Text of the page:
Right and left rear straps or horizontal straps 24 and 26 serve to complete the enveloping of the wheels and the wheel mounting frame 14 which secures them to the boot 11, comprising extensions of the side panels. A single horizontal strap could be provided if desired (or even a different type of closure, preferably adjustable), but this preferred embodiment includes a pair of these straps to enable a greater versatility in accommodating different lengths of wheel assemblies as well as to provide a secure closure. As indicated in the schematic views of FIGS. 4, 5 and 6, after one strap 26 has first been brought around the rearmost wheel 12 and tucked against the opposite side of the wheels, interiorly of the side panel 18 on the opposite side, the panel 18 is pushed into contact with this tucked strap, and the remaining strap 24 is brought around the outside and is pulled and wrapped tightly and secured against the outside of the opposite side panel 19. See FIGS. 1, 2 and 3. The connection is preferably made by a Velcro-like material, i.e. hook and loop fasteners 24a and 26a, with the outer strap 24 preferably carrying the hook fasteners 24a on its inside surface. As can be envisioned from the drawings, the hook and loop fasteners on the two straps 24 and 26 provide for considerable latitude in the total length of wheels or wheels and brake that can be covered by the guard 16.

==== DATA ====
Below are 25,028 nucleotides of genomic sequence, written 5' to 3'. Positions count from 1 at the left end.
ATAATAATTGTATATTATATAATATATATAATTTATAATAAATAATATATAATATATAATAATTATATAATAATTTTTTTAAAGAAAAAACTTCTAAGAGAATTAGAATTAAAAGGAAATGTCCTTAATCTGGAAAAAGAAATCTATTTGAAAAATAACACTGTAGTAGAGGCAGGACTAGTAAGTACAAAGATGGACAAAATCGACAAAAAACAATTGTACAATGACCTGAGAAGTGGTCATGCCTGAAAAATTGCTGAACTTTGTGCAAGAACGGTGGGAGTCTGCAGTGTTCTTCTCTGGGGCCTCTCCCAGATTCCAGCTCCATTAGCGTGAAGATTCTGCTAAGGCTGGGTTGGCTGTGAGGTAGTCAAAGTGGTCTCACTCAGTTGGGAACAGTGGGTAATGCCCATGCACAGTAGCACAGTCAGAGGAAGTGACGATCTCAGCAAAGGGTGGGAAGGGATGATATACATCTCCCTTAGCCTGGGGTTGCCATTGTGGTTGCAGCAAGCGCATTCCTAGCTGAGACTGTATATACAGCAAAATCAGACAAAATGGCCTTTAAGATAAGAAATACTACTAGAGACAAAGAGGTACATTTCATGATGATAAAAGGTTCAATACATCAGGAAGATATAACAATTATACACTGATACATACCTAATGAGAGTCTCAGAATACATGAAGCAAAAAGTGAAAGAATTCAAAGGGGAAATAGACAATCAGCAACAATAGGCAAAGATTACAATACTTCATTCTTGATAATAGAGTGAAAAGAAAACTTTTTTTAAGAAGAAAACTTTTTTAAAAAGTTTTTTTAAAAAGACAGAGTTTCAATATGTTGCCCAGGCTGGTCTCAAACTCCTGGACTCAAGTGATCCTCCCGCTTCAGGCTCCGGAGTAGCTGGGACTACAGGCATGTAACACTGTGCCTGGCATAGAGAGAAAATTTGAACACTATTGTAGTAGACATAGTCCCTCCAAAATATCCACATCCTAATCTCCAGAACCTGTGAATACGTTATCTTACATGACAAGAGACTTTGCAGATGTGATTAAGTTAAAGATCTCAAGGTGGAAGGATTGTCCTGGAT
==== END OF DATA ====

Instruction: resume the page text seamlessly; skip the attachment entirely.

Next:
It is common for a pair of in-line roller skates to have a rear brake on one skate, which adds to the length of that one skate wheel assembly. The drawings herein show only a skate with no brake. Because of the considerable difference in lengths of wheel assemblies with and without a brake, a pair of wheel covers in accordance with this invention can include one cover which is somewhat longer than the other, to accommodate the brake. This is preferable to relying on the horizontal straps alone for adjustability. Also, as noted above, five-wheel skates with brakes are very long and extend back considerably from the boot. For such skates the guards closure may be different; a front closure (one or two straps or another effective closure) can be provided, with the rear end of the cover closed. A hole can be present at the rear to slip over a brake.